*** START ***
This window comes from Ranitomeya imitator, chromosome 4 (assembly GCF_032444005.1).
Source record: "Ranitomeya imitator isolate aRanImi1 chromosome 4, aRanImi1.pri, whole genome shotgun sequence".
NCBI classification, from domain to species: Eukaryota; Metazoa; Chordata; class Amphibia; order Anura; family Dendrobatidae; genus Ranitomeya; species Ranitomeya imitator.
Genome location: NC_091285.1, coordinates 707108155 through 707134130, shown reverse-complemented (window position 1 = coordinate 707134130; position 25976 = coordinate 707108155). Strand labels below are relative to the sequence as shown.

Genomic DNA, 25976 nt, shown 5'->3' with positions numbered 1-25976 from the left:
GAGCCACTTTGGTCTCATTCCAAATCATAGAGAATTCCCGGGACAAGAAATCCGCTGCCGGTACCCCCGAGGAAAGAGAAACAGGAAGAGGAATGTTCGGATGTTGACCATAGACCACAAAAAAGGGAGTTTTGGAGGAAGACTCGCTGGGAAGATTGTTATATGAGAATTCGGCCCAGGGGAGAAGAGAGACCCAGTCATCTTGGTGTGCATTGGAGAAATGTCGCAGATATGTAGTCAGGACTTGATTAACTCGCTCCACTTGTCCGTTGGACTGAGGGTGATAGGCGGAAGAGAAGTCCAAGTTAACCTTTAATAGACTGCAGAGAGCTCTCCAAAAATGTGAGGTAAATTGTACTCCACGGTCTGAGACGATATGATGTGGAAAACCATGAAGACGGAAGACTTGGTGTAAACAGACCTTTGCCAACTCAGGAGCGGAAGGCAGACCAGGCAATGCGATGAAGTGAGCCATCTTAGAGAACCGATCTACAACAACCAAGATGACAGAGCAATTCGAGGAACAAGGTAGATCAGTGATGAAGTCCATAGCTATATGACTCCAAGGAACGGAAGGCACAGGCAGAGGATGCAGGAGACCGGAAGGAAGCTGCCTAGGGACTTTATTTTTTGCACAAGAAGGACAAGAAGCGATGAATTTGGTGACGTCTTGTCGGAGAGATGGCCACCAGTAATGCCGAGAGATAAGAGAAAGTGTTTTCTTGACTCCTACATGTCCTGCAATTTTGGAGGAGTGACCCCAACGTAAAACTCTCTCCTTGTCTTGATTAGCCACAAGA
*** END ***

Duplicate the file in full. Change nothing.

This window comes from Ranitomeya imitator, chromosome 4 (assembly GCF_032444005.1).
Source record: "Ranitomeya imitator isolate aRanImi1 chromosome 4, aRanImi1.pri, whole genome shotgun sequence".
NCBI classification, from domain to species: Eukaryota; Metazoa; Chordata; class Amphibia; order Anura; family Dendrobatidae; genus Ranitomeya; species Ranitomeya imitator.
Genome location: NC_091285.1, coordinates 707108155 through 707134130, shown reverse-complemented (window position 1 = coordinate 707134130; position 25976 = coordinate 707108155). Strand labels below are relative to the sequence as shown.

Genomic DNA, 25976 nt, shown 5'->3' with positions numbered 1-25976 from the left:
GAGCCACTTTGGTCTCATTCCAAATCATAGAGAATTCCCGGGACAAGAAATCCGCTGCCGGTACCCCCGAGGAAAGAGAAACAGGAAGAGGAATGTTCGGATGTTGACCATAGACCACAAAAAAGGGAGTTTTGGAGGAAGACTCGCTGGGAAGATTGTTATATGAGAATTCGGCCCAGGGGAGAAGAGAGACCCAGTCATCTTGGTGTGCATTGGAGAAATGTCGCAGATATGTAGTCAGGACTTGATTAACTCGCTCCACTTGTCCGTTGGACTGAGGGTGATAGGCGGAAGAGAAGTCCAAGTTAACCTTTAATAGACTGCAGAGAGCTCTCCAAAAATGTGAGGTAAATTGTACTCCACGGTCTGAGACGATATGATGTGGAAAACCATGAAGACGGAAGACTTGGTGTAAACAGACCTTTGCCAACTCAGGAGCGGAAGGCAGACCAGGCAATGCGATGAAGTGAGCCATCTTAGAGAACCGATCTACAACAACCAAGATGACAGAGCAATTCGAGGAACAAGGTAGATCAGTGATGAAGTCCATAGCTATATGACTCCAAGGAACGGAAGGCACAGGCAGAGGATGCAGGAGACCGGAAGGAAGCTGCCTAGGGACTTTATTTTTTGCACAAGAAGGACAAGAAGCGATGAATTTGGTGACGTCTTGTCGGAGAGATGGCCACCAGTAATGCCGAGAGATAAGAGAAAGTGTTTTCTTGACTCCTACATGTCCTGCAATTTTGGAGGAGTGACCCCAACGTAAAACTCTCTCCTTGTCTTGATTAGCCACAAGA